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Laura Bush praises Obama, bemoans excessive partisanship

  • Story Highlights
  • Laura Bush sits down with CNN during U.N. meeting in Paris, France
  • She says President Obama is doing good job under tough circumstances
  • Former first lady criticizes excessive partisanship of Washington
  • She also defends Cheney's defense of Bush administration actions
From Zain Verjee
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PARIS, France (CNN) -- Former first lady Laura Bush praised the performance of her husband's successor Monday, breaking with many Republicans in telling CNN that she thinks President Obama is doing a good job under tough circumstances.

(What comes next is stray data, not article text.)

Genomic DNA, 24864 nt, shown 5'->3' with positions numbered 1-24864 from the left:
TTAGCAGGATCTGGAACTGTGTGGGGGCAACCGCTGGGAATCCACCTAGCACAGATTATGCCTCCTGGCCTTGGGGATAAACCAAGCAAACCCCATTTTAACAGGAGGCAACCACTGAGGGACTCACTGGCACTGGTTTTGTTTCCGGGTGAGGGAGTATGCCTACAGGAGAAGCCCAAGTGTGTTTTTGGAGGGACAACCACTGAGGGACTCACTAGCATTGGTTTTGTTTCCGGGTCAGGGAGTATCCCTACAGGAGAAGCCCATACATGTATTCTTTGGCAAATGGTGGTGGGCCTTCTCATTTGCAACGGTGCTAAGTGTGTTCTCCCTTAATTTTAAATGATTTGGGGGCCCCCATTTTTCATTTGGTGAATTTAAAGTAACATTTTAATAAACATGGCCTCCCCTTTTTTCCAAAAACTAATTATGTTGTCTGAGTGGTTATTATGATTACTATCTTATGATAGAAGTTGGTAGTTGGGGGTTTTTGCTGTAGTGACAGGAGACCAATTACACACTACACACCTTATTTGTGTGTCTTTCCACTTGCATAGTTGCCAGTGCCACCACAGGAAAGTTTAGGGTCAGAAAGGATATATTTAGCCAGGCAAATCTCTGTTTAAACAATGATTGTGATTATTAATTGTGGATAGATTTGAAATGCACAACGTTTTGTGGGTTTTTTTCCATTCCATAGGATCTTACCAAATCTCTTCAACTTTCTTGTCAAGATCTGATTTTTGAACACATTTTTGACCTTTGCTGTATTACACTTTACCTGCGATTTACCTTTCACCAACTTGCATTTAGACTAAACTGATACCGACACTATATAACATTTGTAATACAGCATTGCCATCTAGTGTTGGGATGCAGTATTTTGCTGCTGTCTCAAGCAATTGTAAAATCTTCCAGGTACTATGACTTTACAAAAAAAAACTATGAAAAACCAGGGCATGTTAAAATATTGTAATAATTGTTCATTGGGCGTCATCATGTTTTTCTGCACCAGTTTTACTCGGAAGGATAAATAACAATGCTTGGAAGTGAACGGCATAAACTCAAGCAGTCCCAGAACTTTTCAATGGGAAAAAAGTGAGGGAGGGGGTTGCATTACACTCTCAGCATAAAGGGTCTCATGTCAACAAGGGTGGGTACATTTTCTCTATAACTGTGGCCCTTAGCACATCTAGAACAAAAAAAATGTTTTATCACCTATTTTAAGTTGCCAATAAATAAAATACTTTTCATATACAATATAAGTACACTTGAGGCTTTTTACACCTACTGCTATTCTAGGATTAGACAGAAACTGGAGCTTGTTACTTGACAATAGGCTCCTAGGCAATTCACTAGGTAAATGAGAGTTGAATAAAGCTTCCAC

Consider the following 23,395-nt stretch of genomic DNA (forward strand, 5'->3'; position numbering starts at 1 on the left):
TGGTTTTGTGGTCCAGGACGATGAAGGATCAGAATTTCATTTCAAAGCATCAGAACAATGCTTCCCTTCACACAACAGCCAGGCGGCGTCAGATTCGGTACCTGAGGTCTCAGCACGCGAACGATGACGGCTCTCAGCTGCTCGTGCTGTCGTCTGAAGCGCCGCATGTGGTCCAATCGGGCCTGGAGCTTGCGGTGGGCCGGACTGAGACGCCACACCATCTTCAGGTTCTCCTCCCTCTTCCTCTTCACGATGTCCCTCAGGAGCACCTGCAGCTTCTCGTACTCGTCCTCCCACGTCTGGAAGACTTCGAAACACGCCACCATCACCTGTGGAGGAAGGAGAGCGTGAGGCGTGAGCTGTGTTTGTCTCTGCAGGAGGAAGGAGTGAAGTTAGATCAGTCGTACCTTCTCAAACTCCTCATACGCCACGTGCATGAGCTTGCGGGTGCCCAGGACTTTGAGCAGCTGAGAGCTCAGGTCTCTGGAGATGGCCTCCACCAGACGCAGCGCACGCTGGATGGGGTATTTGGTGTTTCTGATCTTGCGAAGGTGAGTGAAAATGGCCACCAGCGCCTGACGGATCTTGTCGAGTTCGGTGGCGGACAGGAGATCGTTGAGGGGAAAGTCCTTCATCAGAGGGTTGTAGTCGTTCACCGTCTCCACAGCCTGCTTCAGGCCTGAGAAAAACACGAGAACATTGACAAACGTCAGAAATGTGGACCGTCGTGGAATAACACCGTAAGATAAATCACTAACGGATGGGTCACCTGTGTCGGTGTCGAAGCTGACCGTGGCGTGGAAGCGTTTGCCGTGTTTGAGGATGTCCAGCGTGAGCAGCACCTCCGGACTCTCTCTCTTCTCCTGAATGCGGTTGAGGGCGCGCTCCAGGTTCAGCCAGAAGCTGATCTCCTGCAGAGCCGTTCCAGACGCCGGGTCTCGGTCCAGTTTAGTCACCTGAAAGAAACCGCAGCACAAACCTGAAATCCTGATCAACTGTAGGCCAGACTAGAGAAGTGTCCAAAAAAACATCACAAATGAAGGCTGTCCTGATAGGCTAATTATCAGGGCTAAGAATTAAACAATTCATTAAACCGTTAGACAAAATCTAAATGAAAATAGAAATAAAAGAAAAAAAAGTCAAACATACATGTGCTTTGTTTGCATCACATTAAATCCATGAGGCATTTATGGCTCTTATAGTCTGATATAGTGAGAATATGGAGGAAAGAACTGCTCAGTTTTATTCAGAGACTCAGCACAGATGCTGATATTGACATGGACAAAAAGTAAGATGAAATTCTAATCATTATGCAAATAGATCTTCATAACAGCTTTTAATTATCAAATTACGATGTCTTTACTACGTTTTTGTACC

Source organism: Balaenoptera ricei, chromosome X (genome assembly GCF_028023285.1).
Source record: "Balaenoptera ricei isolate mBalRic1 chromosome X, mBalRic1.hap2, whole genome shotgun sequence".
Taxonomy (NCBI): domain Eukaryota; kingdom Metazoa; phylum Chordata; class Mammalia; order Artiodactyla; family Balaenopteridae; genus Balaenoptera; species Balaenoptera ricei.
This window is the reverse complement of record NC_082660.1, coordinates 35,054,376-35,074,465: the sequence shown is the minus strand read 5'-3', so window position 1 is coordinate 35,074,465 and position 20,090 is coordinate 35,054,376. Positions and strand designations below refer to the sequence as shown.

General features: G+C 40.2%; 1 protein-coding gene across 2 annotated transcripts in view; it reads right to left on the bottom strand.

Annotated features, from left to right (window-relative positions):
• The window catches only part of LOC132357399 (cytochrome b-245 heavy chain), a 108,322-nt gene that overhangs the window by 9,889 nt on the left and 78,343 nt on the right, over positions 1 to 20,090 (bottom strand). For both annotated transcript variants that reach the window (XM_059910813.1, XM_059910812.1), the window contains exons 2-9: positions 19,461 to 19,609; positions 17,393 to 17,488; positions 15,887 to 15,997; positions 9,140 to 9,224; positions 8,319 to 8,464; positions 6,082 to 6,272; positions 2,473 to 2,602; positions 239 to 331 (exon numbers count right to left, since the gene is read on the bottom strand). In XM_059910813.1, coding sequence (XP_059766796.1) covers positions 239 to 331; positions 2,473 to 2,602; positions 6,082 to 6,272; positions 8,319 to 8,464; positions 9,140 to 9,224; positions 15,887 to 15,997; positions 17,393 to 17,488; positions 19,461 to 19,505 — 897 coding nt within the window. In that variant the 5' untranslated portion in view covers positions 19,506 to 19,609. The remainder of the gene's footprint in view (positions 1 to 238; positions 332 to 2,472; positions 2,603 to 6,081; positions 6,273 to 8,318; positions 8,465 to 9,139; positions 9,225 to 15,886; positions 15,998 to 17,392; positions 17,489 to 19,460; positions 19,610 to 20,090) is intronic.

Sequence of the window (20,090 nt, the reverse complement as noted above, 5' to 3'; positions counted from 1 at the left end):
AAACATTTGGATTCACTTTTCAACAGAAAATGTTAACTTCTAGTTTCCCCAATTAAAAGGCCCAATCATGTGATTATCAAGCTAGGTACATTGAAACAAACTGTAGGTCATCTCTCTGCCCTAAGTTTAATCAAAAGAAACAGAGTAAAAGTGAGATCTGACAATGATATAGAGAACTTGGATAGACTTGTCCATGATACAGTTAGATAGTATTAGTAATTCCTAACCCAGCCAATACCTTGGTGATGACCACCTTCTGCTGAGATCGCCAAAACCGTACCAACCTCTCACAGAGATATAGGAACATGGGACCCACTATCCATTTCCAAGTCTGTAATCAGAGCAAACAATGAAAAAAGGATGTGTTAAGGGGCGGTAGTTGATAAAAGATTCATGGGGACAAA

Former first lady Laura Bush defended President Obama's decision to address the nation's schoolchildren.

Former first lady Laura Bush defended President Obama's decision to address the nation's schoolchildren.

She also criticized Washington's sharp political divide during an interview covering a range of topics including her thoughts on first lady Michelle Obama, former Vice President Dick Cheney, the situation in Afghanistan and Myanmar, and life after eight tumultuous years in the White House.

Bush sat down with CNN on Monday during a United Nations meeting in Paris, France, where she was promoting global literacy, a cause she trumpeted during her husband's administration.

The typically reserved former first lady defended Obama's decision to deliver a back-to-school speech to students, putting her at odds with many conservatives afraid that the president will use the opportunity to advance his political agenda.